The Rocky Run Shelter actually had a second, smaller shelter hidden further up the trail from the new one where Heavyweight, Superman, the college students and myself stayed—and they got this nice covered chair/swing to sit on!


Campfire for the night!


Unknown said...

I found myself looking for the > so I could see and hear the fire crackle

Anonymous said...

Loved the history contained in this post - and seeing the wonderful pics of HF. RIP Jason.

Anonymous said...

Enjoyed reading your Harper's Ferry post especially since I live in the area. Got to the bottom to this comment section and was shocked to see an advert for a concealed gun holster. Do you choose the adverts that appear on your blog and do they reflect your position on gun control (or lack thereof)?

I feel compelled to relate a story to you. I just returned from a month in Canada. Here's what one Canadian told me (verbatim): 'After Sandy Hook when nothing happened (to change the gun control laws), I just figured, well if it's all right to kill little kids, then I guess nothing will ever change.'

Sadly, I have to agree and sadly I won't be following your blog any longer. I have enjoyed it and will miss it.

Emily M.

Mary said...

Emily - Ryan does NOT select his ads! Click on the tiny arrow in the upper right hand corner of the ad and it'll state the ad has been chosen for you because of your browsing history. The ads rotate and it's ironic you viewed a gun holster. The ad I just viewed was for Goodyear tires. I have no interest in or browsing history of tires of any kind. Don't blame Ryan for the ads.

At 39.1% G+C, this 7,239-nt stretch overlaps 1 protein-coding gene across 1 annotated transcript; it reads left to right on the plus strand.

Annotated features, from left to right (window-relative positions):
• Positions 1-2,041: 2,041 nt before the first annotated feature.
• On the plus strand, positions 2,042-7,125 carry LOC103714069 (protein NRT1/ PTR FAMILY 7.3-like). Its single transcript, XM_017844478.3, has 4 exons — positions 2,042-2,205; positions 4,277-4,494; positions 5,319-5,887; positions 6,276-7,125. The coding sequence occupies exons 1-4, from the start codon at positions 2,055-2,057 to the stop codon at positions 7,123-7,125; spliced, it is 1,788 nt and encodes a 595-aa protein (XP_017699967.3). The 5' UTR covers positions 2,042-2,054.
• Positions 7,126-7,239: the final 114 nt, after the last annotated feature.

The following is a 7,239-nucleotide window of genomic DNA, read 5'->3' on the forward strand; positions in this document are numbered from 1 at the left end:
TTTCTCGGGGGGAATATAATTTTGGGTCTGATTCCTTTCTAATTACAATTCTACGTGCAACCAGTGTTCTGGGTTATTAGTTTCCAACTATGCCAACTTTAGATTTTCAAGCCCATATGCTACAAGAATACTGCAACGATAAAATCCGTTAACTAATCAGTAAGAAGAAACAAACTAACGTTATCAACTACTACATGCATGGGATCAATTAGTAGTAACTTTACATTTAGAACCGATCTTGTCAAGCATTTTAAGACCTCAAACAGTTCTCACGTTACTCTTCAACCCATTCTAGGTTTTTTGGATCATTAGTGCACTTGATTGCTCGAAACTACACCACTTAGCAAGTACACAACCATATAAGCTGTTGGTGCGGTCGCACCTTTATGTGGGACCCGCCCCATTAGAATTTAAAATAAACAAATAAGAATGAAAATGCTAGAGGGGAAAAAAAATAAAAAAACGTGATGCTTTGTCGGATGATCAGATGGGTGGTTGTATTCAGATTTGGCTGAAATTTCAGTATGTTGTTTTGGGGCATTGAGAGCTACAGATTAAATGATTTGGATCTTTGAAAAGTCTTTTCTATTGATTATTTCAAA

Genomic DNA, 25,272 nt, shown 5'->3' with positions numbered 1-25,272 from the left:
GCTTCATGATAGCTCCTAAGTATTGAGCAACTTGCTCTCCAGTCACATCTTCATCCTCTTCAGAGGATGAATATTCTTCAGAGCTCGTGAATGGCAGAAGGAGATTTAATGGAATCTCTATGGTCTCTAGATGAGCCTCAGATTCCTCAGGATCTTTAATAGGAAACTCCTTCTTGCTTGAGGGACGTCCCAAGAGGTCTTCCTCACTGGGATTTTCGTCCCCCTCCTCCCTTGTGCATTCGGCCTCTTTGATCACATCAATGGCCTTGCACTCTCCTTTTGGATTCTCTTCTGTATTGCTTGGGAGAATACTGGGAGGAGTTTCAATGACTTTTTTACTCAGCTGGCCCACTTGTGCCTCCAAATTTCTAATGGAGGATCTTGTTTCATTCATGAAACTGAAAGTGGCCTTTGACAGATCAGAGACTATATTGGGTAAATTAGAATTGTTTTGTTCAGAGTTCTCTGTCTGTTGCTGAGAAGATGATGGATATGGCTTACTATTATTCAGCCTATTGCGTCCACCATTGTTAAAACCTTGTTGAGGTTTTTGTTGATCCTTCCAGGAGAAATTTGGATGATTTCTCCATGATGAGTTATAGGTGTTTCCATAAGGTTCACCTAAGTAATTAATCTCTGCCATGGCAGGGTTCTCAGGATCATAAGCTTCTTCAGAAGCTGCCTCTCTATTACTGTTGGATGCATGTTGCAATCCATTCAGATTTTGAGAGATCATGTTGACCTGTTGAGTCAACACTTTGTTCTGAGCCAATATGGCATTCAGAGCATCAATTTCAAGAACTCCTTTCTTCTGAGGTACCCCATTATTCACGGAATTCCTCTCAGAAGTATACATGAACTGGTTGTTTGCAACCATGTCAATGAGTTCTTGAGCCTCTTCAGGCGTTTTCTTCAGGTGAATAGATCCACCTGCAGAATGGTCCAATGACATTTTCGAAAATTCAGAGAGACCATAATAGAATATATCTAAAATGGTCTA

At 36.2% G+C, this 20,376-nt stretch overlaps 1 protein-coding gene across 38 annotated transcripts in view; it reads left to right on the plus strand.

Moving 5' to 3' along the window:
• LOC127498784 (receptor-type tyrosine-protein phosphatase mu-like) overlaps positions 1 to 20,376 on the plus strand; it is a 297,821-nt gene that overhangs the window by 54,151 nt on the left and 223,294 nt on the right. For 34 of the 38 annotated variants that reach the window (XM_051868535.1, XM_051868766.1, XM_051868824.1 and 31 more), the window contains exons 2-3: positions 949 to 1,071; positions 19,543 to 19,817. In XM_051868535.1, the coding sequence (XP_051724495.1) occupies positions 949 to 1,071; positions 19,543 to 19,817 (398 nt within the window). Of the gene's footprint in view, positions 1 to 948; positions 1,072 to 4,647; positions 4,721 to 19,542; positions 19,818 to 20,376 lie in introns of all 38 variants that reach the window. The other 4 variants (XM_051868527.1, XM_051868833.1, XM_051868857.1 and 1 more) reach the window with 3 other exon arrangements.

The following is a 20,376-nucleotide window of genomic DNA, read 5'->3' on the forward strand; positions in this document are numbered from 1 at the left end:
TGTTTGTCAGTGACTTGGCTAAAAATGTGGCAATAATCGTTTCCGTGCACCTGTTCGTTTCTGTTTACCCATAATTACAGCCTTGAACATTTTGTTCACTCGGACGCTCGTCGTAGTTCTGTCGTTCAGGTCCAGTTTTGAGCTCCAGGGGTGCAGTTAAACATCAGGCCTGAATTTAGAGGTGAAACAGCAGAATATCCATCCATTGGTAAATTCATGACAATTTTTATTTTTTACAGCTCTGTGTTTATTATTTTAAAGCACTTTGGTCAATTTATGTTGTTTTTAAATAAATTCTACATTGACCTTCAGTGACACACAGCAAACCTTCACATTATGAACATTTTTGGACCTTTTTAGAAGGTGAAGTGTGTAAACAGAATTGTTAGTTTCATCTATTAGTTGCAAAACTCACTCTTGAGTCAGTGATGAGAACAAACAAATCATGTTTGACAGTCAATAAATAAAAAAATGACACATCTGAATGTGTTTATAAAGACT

Of course it's not OK to kill little kids and there are gun control laws in effect. That young man was mentally ill and hated his mother so he killed her and kids and adults at her school. Don't blame the gun laws - blame his parents for allowing an unbalanced person to have access to guns (his mother was a hunter). Personally, I'm scared of guns, don't like hunting or fishing and wish everyone who owned guns was a loving and responsible person. Mary R.

Jaxx said...

Geesh Emily,

You don't like guns so you're not going to continue to read a blog that has absolutely nothing to do with a pro or anti gun position?

That's just weird ........

Lovin' the blog and the stories, Ryan. Glad you finished the AT safely


Anonymous said...

Yes, there is little in the way of shopping in downtown Harpers Ferry. You have to go up to the highway above the park service visitors center in WV, and find the KOA campground.. They have a small store, or hitch down the highway to Walmart.

Unknown said...

Enjoyed the information on Harper's Ferry!
The post is a bit sad (to me, anyway) RIP JP
-only dreaming *

Ryan said...

No, I don't select the ads that are displayed. I just leave a space for Google to fill in with an ad that they feel is best, so you'll probably see that ad on ANY website that uses Google AdSense (which is a lot of them!). You can mark your displeasure with the ad, however, by clicking that arrow in the upper-right corner. In theory, Google will use that information to better target ads to your taste (which, in theory, won't include anything to do with a pro-gun stance!)

Also, if you refresh the page, you'll likely see a different ad every time. So just refresh the page and you likely won't see it again. =)